A Study on the Spatial Structure of Dreams in Bernard Malamud’s “Man in the Drawer”

  •  Tai-An Lin    


Bernard Malamud was a well-known novelist who ever won many American National prizes for fiction, national arts award for literature association, as well as Pulitzer Prize. It can be imagined that they earned him high evaluation and prestige.
Though most of Malamud’s works are full-length novels, he never stopped writing short stories even from the very beginning of his writing career. As a result, Malamud could not avoid admitting that he preferred to write short stories in one preface, at a time when he assembled his twenty five short stories into a book in 1983. Besides laying emphasis on lots of fun deriving from short stories writing, Malamud also stood out for the rigorous structure which should be featured by short stories. He asserted that rigorous structure is not only a must for literary works, but an essential basis.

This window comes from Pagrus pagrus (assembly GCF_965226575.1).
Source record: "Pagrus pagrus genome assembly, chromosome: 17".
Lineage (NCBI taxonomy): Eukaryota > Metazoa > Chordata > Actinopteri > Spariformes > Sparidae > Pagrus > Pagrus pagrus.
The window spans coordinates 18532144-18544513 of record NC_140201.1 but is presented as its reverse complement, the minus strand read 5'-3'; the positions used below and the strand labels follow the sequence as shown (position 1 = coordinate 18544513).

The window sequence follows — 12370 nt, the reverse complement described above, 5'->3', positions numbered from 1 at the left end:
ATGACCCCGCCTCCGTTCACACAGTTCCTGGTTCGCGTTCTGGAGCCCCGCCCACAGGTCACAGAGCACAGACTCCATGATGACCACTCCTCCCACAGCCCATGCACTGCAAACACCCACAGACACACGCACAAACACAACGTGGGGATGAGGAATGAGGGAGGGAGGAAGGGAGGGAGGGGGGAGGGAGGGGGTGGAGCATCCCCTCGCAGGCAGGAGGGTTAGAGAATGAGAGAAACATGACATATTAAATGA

Consequently, the study aimed to look into the spatial structure of dreams in Malamud’s “Man in the Drawer”, hoping for a glimpse of the leading edge. The study was, first of all, to categorize between manifest content and latent content of dreams in Malamud’s “Man in the Drawer”; then, to parse the dreams in Malamud’s short story in terms of spatial structure of equivalence of Jurij Lotman’s theory, a semiologist; after that, based on the concept of semiotics, to highlight the language used in “Man in the Drawer”, in terms of the natural language as the so-called primary language, as well as its form and content; at length, by the chance of entering Malamud’s personal language world, to probe into the structure of its semiotic system with the aim of understanding the relations between the semantic world in the dreams of Malamud’s stories and the real world.

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